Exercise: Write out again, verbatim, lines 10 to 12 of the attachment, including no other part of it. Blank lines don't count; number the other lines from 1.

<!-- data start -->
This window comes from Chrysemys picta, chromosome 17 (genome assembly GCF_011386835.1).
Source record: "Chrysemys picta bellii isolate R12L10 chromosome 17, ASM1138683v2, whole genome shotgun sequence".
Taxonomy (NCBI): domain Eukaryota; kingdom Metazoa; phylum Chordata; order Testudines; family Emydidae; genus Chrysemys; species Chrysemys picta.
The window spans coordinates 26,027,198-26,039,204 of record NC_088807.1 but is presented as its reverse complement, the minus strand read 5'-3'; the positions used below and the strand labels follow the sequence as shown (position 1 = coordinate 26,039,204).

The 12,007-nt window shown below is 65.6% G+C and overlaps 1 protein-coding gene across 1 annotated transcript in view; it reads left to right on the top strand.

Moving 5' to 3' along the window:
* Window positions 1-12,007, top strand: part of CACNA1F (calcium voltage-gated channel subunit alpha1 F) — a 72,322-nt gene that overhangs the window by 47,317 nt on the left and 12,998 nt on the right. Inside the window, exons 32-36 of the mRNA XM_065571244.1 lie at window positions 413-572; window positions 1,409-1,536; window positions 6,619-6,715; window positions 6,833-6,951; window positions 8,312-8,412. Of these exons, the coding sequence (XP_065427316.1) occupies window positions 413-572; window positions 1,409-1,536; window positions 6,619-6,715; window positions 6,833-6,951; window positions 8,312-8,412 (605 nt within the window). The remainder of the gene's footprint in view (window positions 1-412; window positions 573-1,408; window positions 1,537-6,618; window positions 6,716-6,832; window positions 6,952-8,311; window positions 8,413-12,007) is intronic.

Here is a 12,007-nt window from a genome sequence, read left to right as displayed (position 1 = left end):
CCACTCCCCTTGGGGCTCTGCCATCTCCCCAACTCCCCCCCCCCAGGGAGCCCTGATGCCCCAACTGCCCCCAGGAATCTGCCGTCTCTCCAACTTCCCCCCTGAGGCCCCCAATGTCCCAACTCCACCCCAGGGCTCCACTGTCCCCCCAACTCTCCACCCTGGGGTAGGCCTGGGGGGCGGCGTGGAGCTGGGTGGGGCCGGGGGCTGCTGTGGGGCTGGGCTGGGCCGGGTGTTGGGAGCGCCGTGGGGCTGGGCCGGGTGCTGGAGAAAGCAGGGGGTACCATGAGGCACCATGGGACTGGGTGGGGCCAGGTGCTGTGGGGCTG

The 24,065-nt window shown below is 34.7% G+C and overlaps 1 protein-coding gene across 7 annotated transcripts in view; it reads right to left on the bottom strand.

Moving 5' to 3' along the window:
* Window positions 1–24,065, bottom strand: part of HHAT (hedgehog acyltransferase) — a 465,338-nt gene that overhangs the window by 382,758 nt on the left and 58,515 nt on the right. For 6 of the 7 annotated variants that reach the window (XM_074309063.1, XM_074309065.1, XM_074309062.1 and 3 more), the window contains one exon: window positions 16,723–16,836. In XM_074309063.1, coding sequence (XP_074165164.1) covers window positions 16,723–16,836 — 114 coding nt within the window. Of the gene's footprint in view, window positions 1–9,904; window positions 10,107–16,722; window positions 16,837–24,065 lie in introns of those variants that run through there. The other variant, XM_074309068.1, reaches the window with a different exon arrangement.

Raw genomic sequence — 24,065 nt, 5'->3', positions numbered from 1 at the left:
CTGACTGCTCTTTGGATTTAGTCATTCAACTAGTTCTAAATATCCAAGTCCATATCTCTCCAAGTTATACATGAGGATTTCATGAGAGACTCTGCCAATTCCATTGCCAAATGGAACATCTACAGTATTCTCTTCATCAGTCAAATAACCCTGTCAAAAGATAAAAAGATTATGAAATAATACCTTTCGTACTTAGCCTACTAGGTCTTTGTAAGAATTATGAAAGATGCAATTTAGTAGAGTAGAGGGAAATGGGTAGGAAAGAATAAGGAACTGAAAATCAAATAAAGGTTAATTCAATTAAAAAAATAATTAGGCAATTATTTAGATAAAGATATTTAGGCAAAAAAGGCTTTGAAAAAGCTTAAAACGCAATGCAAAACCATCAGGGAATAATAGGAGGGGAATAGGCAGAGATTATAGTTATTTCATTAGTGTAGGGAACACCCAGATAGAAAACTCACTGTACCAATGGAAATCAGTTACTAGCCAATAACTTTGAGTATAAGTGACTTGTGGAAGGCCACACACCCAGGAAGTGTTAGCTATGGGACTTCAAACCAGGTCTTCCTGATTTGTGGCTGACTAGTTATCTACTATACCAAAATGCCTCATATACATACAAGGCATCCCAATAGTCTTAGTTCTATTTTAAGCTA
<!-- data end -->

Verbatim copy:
The 24,065-nt window shown below is 34.7% G+C and overlaps 1 protein-coding gene across 7 annotated transcripts in view; it reads right to left on the bottom strand.

Moving 5' to 3' along the window:
* Window positions 1–24,065, bottom strand: part of HHAT (hedgehog acyltransferase) — a 465,338-nt gene that overhangs the window by 382,758 nt on the left and 58,515 nt on the right. For 6 of the 7 annotated variants that reach the window (XM_074309063.1, XM_074309065.1, XM_074309062.1 and 3 more), the window contains one exon: window positions 16,723–16,836. In XM_074309063.1, coding sequence (XP_074165164.1) covers window positions 16,723–16,836 — 114 coding nt within the window. Of the gene's footprint in view, window positions 1–9,904; window positions 10,107–16,722; window positions 16,837–24,065 lie in introns of those variants that run through there. The other variant, XM_074309068.1, reaches the window with a different exon arrangement.